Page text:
Around 1990 his boxing paintings were soon revived. He did these paintings by using a huge piece of paper, putting on boxing gloves and dipping them into neon paint and throwing punches at the piece of paper over and over again. This art was soon turned into a performance. Shinohara now does performances in front of audiences so people can experience his fun creativeness. He also turned these performances into ‘battles’ where he battles against other artists to please the crowd. These performances usually occur in New York. A clip from one of these boxing performances can be seen if you click on this YouTube link, http://www.youtube.com/watch?v=25fF1qL9Yl8 .
In 1990 Ushio Shinohara work was part of a traveling exhibition that was sponsored by the Museum of Modern Art in New York. Also his boxing painting and motorcycle sculptures were a part of an exhibition at MoMA from September 17 through November 6, 2005. Shinohar's work Coca-Cola Plan (1964) was included in "Tokyo 1955–1970: A New Avant-Garde" with ran from November 18, 2012 until February 25, 2013 at the MOMA in New York.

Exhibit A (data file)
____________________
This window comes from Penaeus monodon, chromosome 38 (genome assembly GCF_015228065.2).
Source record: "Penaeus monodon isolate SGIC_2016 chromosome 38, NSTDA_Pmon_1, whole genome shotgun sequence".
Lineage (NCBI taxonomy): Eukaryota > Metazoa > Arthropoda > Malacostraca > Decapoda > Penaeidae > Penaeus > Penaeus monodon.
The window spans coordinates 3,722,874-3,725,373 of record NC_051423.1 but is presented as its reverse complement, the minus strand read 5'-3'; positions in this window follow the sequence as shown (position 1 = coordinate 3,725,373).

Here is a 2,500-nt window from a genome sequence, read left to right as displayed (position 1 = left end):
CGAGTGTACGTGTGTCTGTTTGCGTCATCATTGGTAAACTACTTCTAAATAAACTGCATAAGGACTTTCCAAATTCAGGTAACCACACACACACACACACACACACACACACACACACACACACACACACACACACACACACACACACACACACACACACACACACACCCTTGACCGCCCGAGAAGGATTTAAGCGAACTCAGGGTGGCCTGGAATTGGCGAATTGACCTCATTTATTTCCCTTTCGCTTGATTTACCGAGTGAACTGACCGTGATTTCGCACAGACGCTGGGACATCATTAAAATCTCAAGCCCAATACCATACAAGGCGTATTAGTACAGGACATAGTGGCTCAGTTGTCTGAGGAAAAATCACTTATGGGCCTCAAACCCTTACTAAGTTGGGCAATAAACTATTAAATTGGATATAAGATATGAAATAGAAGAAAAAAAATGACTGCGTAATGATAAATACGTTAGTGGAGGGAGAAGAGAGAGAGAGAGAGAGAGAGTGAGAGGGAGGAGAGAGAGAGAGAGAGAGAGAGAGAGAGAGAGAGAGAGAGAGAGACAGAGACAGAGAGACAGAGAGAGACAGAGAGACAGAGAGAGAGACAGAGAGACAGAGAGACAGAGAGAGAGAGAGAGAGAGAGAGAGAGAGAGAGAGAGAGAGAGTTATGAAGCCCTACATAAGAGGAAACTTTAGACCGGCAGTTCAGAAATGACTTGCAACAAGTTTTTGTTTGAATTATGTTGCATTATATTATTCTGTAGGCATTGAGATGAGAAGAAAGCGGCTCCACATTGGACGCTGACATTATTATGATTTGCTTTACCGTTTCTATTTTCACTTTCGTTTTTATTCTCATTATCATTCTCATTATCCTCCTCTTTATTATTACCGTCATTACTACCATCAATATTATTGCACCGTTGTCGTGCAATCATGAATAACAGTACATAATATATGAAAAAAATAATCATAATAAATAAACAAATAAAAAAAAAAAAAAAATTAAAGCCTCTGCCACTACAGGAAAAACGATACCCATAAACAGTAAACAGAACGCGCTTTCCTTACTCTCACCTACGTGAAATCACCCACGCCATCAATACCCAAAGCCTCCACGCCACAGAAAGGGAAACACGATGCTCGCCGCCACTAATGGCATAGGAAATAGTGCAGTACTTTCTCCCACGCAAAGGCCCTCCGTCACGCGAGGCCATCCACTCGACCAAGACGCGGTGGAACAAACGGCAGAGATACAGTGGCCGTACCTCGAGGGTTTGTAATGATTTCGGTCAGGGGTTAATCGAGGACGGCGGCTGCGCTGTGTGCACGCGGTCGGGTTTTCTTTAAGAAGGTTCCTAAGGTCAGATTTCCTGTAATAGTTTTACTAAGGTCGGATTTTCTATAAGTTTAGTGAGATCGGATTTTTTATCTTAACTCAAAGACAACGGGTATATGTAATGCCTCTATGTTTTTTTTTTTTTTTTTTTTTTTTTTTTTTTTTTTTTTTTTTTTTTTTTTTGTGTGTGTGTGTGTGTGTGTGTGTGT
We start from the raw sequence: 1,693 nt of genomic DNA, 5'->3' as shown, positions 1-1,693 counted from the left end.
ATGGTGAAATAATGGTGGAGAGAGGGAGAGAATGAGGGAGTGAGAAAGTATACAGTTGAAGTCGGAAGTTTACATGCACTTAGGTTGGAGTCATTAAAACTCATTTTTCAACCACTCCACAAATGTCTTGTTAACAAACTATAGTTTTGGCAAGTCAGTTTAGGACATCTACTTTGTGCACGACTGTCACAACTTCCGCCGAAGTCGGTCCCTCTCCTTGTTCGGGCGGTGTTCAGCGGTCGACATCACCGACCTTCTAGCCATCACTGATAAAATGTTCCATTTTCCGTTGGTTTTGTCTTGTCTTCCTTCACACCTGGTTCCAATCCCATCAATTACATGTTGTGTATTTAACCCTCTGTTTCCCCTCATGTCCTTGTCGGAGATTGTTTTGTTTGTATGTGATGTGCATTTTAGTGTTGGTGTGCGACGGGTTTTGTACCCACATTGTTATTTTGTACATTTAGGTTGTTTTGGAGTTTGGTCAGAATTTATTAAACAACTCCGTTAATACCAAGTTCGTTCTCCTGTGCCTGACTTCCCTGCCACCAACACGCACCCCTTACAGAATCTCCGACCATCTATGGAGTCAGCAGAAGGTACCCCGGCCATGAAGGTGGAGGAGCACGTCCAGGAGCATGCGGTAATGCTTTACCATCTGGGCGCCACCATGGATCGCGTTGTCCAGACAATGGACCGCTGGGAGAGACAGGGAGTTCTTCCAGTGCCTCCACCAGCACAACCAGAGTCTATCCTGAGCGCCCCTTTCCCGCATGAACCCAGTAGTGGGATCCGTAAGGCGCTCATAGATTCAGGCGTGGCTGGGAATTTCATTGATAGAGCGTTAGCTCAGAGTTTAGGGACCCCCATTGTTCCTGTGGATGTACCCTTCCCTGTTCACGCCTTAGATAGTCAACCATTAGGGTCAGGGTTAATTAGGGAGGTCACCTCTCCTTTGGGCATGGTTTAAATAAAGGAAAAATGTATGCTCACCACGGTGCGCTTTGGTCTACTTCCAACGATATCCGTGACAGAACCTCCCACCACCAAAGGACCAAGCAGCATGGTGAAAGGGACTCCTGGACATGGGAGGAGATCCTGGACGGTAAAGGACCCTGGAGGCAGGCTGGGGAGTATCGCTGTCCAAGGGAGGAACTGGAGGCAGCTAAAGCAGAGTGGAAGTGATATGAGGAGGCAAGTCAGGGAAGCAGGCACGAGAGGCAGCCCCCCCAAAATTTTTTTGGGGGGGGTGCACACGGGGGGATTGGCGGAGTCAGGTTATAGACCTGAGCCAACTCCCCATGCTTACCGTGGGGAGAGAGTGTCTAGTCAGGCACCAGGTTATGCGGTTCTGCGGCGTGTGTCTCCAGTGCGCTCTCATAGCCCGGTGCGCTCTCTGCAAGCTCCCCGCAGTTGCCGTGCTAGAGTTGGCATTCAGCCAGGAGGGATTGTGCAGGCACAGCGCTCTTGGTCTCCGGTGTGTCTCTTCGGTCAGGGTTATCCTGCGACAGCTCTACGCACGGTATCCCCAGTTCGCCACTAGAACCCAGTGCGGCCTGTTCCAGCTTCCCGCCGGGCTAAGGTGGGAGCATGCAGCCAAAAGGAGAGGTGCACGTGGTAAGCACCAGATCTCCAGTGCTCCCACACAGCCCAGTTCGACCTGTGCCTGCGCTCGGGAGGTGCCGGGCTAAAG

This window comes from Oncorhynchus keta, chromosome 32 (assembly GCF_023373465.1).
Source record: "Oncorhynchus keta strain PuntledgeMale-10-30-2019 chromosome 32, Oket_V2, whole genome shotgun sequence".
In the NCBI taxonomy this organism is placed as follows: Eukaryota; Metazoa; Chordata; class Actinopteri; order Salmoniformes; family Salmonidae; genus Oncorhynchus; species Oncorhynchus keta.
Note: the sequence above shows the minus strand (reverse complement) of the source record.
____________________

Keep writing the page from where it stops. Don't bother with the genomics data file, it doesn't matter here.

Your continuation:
See also
- Galerie Oko. CV of Ushio Shinohara. <http://www.hana-usui.de/shinohara.html>
- Cassam, Julia. "Ushio Shinohara at Tsukashin Hall - Amagasaki, Japan." ART IN AMERICA. February 1, 1993. <http://www.encyclopedia.com/doc/1G1-13400871.html>
- Koplos, Janet. "Clamor and Quiet." ART IN AMERICA. March 2006
- Munroe, Alexandra. "Ushio Shinohara: Canal Street Cornucopia." Japan Society. 2007. *<http://www.japansociety.org/ushio_shinohara>.